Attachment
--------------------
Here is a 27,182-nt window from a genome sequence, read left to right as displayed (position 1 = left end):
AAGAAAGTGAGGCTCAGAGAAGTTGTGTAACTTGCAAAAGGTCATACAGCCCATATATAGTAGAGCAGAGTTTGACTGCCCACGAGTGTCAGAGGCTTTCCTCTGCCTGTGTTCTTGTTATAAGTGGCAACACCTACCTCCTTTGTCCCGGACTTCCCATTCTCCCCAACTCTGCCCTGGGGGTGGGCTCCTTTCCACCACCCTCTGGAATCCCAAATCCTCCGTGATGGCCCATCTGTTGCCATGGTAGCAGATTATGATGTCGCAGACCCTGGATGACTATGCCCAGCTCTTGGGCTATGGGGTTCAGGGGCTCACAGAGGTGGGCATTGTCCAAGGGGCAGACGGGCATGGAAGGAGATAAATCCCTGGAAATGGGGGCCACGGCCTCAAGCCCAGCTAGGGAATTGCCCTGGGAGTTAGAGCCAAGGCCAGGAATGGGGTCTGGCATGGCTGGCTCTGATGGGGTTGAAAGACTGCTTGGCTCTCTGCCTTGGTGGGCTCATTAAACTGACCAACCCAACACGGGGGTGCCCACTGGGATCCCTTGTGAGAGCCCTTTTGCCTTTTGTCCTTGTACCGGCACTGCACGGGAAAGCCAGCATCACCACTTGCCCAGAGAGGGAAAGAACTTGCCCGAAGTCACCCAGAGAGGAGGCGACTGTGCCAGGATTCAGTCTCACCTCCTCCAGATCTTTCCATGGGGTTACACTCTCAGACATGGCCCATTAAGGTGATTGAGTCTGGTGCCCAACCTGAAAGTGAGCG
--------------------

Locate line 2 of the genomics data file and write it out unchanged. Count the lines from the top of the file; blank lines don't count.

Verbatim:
AAGAAAGTGAGGCTCAGAGAAGTTGTGTAACTTGCAAAAGGTCATACAGCCCATATATAGTAGAGCAGAGTTTGACTGCCCACGAGTGTCAGAGGCTTTCCTCTGCCTGTGTTCTTGTTATAAGTGGCAACACCTACCTCCTTTGTCCCGGACTTCCCATTCTCCCCAACTCTGCCCTGGGGGTGGGCTCCTTTCCACCACCCTCTGGAATCCCAAATCCTCCGTGATGGCCCATCTGTTGCCATGGTAGCAGATTATGATGTCGCAGACCCTGGATGACTATGCCCAGCTCTTGGGCTATGGGGTTCAGGGGCTCACAGAGGTGGGCATTGTCCAAGGGGCAGACGGGCATGGAAGGAGATAAATCCCTGGAAATGGGGGCCACGGCCTCAAGCCCAGCTAGGGAATTGCCCTGGGAGTTAGAGCCAAGGCCAGGAATGGGGTCTGGCATGGCTGGCTCTGATGGGGTTGAAAGACTGCTTGGCTCTCTGCCTTGGTGGGCTCATTAAACTGACCAACCCAACACGGGGGTGCCCACTGGGATCCCTTGTGAGAGCCCTTTTGCCTTTTGTCCTTGTACCGGCACTGCACGGGAAAGCCAGCATCACCACTTGCCCAGAGAGGGAAAGAACTTGCCCGAAGTCACCCAGAGAGGAGGCGACTGTGCCAGGATTCAGTCTCACCTCCTCCAGATCTTTCCATGGGGTTACACTCTCAGACATGGCCCATTAAGGTGATTGAGTCTGGTGCCCAACCTGAAAGTGAGCG